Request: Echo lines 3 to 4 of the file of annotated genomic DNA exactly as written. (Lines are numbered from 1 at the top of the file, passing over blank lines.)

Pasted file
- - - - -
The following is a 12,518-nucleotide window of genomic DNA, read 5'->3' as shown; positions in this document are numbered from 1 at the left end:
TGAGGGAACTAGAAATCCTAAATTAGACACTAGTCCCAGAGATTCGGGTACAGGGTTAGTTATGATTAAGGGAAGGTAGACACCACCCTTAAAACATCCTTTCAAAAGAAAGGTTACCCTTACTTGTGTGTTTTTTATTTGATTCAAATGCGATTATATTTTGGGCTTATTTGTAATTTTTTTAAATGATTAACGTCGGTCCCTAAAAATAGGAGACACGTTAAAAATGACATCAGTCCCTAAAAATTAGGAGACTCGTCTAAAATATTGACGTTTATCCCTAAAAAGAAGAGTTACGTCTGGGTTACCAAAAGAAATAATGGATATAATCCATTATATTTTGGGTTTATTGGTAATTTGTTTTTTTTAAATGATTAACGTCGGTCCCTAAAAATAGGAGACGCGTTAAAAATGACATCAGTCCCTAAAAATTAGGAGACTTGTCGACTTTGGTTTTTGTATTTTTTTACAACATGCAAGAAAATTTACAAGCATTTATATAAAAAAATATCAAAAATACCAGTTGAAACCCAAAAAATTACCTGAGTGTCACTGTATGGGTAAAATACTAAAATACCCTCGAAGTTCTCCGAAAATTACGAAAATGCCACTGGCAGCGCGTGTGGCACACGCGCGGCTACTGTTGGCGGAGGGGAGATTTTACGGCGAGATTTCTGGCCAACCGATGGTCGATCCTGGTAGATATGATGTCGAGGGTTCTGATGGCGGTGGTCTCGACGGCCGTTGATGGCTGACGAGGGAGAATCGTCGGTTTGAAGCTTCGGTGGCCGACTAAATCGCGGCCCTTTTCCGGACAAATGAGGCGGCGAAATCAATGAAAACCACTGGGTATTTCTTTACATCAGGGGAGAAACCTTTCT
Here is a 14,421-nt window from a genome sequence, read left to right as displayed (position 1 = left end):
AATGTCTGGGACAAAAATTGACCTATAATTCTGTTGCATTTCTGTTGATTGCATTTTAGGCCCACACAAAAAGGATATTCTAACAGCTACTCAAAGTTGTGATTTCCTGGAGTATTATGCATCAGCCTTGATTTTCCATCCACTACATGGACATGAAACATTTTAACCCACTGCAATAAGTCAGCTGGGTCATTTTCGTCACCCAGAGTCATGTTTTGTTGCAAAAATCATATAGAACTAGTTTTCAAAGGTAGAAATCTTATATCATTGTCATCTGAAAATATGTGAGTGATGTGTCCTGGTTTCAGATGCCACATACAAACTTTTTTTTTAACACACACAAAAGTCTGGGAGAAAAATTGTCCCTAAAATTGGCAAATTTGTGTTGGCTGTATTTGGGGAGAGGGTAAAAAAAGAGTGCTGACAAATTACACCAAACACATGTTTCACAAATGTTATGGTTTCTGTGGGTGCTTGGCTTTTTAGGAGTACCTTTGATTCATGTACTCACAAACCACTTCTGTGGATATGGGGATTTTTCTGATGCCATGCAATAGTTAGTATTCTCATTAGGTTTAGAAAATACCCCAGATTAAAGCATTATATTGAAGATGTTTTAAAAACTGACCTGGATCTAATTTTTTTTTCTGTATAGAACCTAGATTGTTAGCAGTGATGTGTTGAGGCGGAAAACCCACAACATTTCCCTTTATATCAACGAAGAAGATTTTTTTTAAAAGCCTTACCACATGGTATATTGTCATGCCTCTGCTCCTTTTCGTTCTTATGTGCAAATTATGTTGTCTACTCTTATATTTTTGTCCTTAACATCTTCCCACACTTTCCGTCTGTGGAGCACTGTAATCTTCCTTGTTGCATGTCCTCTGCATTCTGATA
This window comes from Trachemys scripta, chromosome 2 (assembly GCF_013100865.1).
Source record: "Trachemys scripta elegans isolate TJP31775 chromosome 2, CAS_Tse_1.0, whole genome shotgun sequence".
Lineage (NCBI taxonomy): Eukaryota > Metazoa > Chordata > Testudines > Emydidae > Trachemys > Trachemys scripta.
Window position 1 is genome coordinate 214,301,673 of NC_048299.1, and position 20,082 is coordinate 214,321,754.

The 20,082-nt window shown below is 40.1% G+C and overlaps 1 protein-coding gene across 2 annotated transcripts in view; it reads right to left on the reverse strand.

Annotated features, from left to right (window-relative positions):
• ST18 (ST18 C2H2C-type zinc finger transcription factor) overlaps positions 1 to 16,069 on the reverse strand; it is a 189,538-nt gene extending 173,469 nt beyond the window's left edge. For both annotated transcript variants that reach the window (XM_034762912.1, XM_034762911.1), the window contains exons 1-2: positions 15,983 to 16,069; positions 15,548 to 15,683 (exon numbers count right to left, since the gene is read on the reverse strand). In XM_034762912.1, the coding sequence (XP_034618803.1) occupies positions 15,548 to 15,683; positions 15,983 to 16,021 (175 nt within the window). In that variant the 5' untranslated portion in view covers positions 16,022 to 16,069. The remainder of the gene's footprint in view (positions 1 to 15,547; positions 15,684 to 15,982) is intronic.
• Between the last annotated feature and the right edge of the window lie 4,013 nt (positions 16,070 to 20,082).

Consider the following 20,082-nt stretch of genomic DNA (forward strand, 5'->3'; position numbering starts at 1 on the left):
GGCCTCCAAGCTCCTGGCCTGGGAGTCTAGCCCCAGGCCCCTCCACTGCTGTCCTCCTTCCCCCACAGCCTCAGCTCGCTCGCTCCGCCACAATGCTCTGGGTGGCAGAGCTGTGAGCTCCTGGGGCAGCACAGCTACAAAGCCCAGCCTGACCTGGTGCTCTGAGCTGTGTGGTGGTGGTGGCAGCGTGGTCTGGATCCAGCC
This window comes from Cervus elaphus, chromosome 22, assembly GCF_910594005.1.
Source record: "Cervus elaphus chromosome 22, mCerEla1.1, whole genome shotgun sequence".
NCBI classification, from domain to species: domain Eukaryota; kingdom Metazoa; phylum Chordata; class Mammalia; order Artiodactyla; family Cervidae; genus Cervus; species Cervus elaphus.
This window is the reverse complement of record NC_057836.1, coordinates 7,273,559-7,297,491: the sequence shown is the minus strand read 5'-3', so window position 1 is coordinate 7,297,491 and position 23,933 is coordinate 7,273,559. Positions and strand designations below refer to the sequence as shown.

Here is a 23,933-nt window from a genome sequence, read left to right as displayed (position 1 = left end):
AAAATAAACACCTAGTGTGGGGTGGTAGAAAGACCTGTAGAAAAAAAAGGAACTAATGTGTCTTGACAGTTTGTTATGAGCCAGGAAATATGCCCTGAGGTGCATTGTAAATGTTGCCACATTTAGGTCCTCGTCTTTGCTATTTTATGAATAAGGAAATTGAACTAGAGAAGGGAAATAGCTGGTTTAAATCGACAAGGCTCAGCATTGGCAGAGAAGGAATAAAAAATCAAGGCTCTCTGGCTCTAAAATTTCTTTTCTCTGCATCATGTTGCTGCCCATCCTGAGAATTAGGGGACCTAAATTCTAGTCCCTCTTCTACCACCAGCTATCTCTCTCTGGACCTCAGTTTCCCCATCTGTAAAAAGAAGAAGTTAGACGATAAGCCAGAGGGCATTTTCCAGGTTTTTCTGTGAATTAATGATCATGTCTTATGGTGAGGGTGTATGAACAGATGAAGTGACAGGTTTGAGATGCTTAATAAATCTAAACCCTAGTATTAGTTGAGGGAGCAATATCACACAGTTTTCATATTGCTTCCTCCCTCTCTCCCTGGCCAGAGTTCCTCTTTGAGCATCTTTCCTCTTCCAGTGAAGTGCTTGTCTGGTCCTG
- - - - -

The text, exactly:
Here is a 14,421-nt window from a genome sequence, read left to right as displayed (position 1 = left end):
AATGTCTGGGACAAAAATTGACCTATAATTCTGTTGCATTTCTGTTGATTGCATTTTAGGCCCACACAAAAAGGATATTCTAACAGCTACTCAAAGTTGTGATTTCCTGGAGTATTATGCATCAGCCTTGATTTTCCATCCACTACATGGACATGAAACATTTTAACCCACTGCAATAAGTCAGCTGGGTCATTTTCGTCACCCAGAGTCATGTTTTGTTGCAAAAATCATATAGAACTAGTTTTCAAAGGTAGAAATCTTATATCATTGTCATCTGAAAATATGTGAGTGATGTGTCCTGGTTTCAGATGCCACATACAAACTTTTTTTTTAACACACACAAAAGTCTGGGAGAAAAATTGTCCCTAAAATTGGCAAATTTGTGTTGGCTGTATTTGGGGAGAGGGTAAAAAAAGAGTGCTGACAAATTACACCAAACACATGTTTCACAAATGTTATGGTTTCTGTGGGTGCTTGGCTTTTTAGGAGTACCTTTGATTCATGTACTCACAAACCACTTCTGTGGATATGGGGATTTTTCTGATGCCATGCAATAGTTAGTATTCTCATTAGGTTTAGAAAATACCCCAGATTAAAGCATTATATTGAAGATGTTTTAAAAACTGACCTGGATCTAATTTTTTTTTCTGTATAGAACCTAGATTGTTAGCAGTGATGTGTTGAGGCGGAAAACCCACAACATTTCCCTTTATATCAACGAAGAAGATTTTTTTTAAAAGCCTTACCACATGGTATATTGTCATGCCTCTGCTCCTTTTCGTTCTTATGTGCAAATTATGTTGTCTACTCTTATATTTTTGTCCTTAACATCTTCCCACACTTTCCGTCTGTGGAGCACTGTAATCTTCCTTGTTGCATGTCCTCTGCATTCTGATA